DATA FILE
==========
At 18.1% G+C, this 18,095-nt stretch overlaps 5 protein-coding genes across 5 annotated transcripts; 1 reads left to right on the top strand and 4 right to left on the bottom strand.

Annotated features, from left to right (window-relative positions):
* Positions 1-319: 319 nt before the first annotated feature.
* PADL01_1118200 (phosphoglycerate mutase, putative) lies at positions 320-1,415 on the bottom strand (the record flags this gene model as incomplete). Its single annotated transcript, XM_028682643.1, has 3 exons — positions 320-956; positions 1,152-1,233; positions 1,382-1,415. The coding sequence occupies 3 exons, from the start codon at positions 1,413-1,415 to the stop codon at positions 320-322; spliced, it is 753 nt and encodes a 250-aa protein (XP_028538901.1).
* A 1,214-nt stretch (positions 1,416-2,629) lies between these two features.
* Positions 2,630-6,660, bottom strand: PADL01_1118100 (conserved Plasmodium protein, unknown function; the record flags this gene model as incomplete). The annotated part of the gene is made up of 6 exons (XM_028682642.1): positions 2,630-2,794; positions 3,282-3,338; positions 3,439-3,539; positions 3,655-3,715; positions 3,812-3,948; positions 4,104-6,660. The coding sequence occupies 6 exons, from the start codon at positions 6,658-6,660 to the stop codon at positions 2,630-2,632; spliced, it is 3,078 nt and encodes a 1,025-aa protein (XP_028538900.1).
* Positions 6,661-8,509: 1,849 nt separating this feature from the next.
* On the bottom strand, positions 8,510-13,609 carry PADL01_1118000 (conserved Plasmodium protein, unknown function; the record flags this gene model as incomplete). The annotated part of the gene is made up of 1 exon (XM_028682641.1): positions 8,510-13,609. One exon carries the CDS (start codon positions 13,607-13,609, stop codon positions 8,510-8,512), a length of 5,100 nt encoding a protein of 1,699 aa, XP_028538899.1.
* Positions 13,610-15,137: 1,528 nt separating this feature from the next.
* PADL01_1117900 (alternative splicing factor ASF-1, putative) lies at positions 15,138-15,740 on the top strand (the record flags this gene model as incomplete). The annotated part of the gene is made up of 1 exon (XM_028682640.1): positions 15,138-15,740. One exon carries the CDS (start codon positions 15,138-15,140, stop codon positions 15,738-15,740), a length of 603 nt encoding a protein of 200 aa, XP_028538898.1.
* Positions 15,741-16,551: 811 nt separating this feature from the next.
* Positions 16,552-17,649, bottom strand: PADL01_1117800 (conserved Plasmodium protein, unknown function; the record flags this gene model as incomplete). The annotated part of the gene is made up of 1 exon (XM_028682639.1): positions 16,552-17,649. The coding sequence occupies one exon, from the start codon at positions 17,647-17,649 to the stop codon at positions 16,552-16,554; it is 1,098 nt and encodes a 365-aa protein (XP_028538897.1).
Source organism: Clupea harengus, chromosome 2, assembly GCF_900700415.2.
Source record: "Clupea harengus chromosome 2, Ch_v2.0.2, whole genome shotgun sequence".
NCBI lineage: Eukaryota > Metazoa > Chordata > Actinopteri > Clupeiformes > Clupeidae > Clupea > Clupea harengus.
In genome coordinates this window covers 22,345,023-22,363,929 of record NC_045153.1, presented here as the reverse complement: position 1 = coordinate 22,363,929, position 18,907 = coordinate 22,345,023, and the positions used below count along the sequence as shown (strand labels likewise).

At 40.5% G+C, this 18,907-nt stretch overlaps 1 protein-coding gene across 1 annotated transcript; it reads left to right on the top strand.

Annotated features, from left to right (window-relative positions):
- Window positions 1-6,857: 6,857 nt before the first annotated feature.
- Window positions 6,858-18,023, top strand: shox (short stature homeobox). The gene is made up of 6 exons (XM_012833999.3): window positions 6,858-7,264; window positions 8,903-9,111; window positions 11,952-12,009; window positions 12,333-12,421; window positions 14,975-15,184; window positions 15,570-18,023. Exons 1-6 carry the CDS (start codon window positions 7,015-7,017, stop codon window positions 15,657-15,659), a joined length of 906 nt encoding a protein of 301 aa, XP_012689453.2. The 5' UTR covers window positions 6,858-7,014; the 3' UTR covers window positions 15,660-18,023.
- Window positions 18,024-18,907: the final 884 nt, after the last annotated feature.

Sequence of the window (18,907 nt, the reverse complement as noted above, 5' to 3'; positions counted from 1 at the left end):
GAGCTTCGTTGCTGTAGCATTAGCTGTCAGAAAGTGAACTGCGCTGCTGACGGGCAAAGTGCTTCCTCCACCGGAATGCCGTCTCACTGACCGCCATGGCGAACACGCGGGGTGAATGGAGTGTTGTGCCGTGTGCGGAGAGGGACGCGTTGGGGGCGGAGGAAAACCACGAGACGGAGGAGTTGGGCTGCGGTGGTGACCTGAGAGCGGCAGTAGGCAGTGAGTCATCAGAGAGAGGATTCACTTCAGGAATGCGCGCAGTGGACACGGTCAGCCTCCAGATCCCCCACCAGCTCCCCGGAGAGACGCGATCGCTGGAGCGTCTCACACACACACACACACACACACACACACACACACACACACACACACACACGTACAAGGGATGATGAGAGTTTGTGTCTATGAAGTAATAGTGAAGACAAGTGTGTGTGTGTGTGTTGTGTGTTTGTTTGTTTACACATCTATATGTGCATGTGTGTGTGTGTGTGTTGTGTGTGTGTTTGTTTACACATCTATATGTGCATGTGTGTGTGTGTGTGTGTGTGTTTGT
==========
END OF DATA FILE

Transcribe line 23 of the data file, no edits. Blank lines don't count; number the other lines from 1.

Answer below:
GAGCTTCGTTGCTGTAGCATTAGCTGTCAGAAAGTGAACTGCGCTGCTGACGGGCAAAGTGCTTCCTCCACCGGAATGCCGTCTCACTGACCGCCATGGCGAACACGCGGGGTGAATGGAGTGTTGTGCCGTGTGCGGAGAGGGACGCGTTGGGGGCGGAGGAAAACCACGAGACGGAGGAGTTGGGCTGCGGTGGTGACCTGAGAGCGGCAGTAGGCAGTGAGTCATCAGAGAGAGGATTCACTTCAGGAATGCGCGCAGTGGACACGGTCAGCCTCCAGATCCCCCACCAGCTCCCCGGAGAGACGCGATCGCTGGAGCGTCTCACACACACACACACACACACACACACACACACACACACACACACACACACGTACAAGGGATGATGAGAGTTTGTGTCTATGAAGTAATAGTGAAGACAAGTGTGTGTGTGTGTGTTGTGTGTTTGTTTGTTTACACATCTATATGTGCATGTGTGTGTGTGTGTGTTGTGTGTGTGTTTGTTTACACATCTATATGTGCATGTGTGTGTGTGTGTGTGTGTGTTTGT